The former Verizon lawyer refused to answer a direct question from senators—and Motherboard.
You might think that the head of the Federal Communications Commission, the agency charged with public interest oversight of the US media airwaves, would object to President Trump's incendiary description of news organizations as "the enemy of the American people."
But you'd be wrong.
Newly-installed Republican FCC Chairman Ajit Pai on Wednesday repeatedly dodged direct questions from two US senators about whether he agrees with Trump's recent "enemy of the American people" claim, prompting sharp criticism from press freedom advocates.
During a FCC oversight hearing before the Senate Commerce Committee, Pai was asked point-blank by Sen. Tom Udall, the New Mexico Democrat, whether he shares the view that news organizations are "the enemy of the American people," as Trump claimed last month.
Pai declined to answer Udall's question.
"Well, Senator, I don't want to wade into the larger political debates," Pai said, adding that he believes that "every American enjoys the First Amendment protections guaranteed by the Constitution."
Pai's non-answer drew a strong rebuke from Craig Aaron, President and CEO of the DC-based public interest group Free Press, a non-profit organization that advocates for free speech and media rights. (Aaron's group has repeatedly highlighted Trump's assault on the First Amendment.)
"Ajit Pai's refusal to speak out against attacks on the press is outrageous and dangerous," Aaron said in a statement. "We're entering uncharted waters when the nation's top media regulator—head of the allegedly independent agency that guards the public airwaves—won't stand up for press freedom."
"In the past, Pai has spoken out repeatedly about his support of free speech," Aaron added, "but he's tongue-tied when it comes to questioning Donald Trump's insistence that the media is the enemy of the people."
"If you're an outspoken defender of the free press, that should be a pretty easy question for you."
Later in the hearing, Pai was given another opportunity to answer the question by Sen. Maggie Hassan, the New Hampshire Democrat, who noted Pai's past comment that "anyone who has the privilege of serving at the FCC—any preacher with a pulpit, if you will—has the duty to speak out whenever Americans' First Amendment rights are at stake."
Hassan, who observed that Pai's official FCC biography states that he "has been an outspoken defender of First Amendment freedoms," reiterated Udall's earlier query about whether Pai agrees with Trump that news organizations are "the enemy of the American people."
"If you're an outspoken defender of the free press, that should be a pretty easy question for you," Hassan added.
Pai once again declined to answer the question.
"There's a larger political debate here that I don't want to wade into," Pai said. "All I can tell you is that I personally believe that every American enjoys the First Amendment freedoms that he or she is granted under the Constitution."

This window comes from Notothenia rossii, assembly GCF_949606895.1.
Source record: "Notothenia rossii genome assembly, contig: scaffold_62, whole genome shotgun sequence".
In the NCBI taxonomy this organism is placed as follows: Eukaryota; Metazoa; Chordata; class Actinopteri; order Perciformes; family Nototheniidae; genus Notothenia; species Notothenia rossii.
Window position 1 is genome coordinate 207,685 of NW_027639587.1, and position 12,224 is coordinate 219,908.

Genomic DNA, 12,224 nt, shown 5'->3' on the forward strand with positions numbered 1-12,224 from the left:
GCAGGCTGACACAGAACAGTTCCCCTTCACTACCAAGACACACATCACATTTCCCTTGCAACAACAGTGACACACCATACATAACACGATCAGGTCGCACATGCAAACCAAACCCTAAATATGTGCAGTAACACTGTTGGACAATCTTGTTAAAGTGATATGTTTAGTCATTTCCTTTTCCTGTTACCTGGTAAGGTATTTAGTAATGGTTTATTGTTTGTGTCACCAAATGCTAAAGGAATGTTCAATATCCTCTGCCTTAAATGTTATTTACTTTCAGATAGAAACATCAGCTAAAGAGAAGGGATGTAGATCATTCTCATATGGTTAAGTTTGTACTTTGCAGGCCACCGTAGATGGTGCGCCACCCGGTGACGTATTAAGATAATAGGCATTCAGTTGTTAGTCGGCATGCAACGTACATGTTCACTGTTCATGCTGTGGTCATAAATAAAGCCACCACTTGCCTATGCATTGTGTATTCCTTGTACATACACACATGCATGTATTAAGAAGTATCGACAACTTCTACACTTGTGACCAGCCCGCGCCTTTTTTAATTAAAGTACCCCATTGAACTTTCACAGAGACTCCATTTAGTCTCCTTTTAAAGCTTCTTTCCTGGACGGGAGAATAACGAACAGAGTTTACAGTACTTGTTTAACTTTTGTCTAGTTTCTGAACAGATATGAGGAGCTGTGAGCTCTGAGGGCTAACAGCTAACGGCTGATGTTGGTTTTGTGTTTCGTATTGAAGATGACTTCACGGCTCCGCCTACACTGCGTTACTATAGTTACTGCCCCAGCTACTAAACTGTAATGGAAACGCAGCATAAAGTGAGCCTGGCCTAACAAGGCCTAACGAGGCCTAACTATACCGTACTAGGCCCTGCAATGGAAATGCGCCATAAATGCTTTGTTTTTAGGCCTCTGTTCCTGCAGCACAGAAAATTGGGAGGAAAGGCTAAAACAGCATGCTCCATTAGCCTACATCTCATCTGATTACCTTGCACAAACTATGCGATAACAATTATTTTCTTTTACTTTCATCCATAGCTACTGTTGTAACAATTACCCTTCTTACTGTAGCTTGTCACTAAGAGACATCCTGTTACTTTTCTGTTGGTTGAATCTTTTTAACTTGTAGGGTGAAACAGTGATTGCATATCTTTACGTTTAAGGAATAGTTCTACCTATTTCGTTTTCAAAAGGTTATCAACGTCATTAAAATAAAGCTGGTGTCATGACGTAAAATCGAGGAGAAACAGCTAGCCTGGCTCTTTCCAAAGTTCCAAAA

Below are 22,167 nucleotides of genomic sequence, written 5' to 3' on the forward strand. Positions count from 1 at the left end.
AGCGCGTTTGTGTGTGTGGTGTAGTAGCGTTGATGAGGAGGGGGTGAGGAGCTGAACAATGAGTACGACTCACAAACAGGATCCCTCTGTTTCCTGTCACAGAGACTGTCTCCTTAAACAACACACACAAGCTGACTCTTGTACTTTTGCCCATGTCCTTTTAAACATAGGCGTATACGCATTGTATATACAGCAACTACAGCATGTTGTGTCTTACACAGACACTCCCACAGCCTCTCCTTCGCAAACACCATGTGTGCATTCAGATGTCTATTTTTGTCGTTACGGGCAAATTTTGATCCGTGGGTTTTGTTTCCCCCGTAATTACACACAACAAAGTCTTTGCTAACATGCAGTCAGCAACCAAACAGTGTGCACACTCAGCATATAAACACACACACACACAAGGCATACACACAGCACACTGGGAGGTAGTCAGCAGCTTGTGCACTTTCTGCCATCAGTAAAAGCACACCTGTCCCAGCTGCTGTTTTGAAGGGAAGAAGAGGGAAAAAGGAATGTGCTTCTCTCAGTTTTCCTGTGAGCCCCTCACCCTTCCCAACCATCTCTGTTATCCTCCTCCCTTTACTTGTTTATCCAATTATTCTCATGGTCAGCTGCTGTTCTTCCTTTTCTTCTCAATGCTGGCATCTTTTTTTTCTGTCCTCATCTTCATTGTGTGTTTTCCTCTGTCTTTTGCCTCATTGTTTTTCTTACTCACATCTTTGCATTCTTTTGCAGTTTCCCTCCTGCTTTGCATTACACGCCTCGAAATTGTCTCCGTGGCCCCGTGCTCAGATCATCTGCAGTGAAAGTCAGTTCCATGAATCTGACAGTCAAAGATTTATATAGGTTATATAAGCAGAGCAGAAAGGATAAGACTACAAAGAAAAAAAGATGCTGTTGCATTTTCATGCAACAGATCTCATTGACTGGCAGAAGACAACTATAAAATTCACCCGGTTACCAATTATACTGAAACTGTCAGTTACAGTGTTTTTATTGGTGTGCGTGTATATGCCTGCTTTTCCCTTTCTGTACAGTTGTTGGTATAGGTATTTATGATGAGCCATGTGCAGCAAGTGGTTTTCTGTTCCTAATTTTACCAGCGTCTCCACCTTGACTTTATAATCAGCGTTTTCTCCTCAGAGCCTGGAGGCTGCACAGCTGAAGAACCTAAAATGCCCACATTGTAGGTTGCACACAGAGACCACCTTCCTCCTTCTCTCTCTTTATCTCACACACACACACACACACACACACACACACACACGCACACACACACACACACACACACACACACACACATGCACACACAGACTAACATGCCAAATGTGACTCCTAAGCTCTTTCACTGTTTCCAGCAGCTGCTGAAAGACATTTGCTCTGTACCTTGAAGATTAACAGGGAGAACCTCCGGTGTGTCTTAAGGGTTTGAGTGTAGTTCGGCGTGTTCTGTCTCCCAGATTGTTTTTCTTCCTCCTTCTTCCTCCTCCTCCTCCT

Hassan expressed disappointment at Pai's response: "I wish your answer had been a little different," she said.
During the hearing, Pai insisted that he would act independently from the Trump White House. (The FCC is an independent agency, supposedly free from executive branch interference.) Over the last few years, Pai repeatedly accused his predecessor, former FCC Chairman Tom Wheeler, of improperly acting at the behest of the Obama administration.
On Monday, Pai met with Trump in the White House, but "no proceedings pending at the FCC were discussed," according to an agency spokesperson. On Tuesday, the White House announced that it had renominated Pai for a second five-year term at the agency.
After the hearing, Motherboard reached out to the FCC to see if Pai wanted to clarify whether he agrees with Trump that news organizations are "the enemy of the American people." A FCC spokesperson declined to address how Pai feels about Trump's claim, but said:
In his 2016 dissent on the Commission's media ownership order, then-Commissioner Pai said:
"Of course, newspaper reporters continue to do important work throughout our country each and every day. Many were recently reminded of the impact that their stories can have through the 2015 film Spotlight, which won the Academy Award for Best Picture. The movie focused on The Boston Globe's investigation into widespread child sex abuse by Roman Catholic priests in and around Boston—reporting that ended up having a worldwide impact on the Catholic Church. But given the newspaper industry's profound financial troubles, it is becoming harder and harder for publications to do this type of investigatory journalism, hold our elected officials to account, and let Americans know what is going on in their communities."
Chairman Pai continues to believe that. Chairman Pai is a strong supporter of the First Amendment rights of the media and all Americans. He has protected those rights at the FCC and will continue to do so as long as he is privileged to serve at the Commission.
It's worth noting that this response does not constitute a direct answer to the question of whether Pai shares Trump's view that the news media is "the enemy of the American people."
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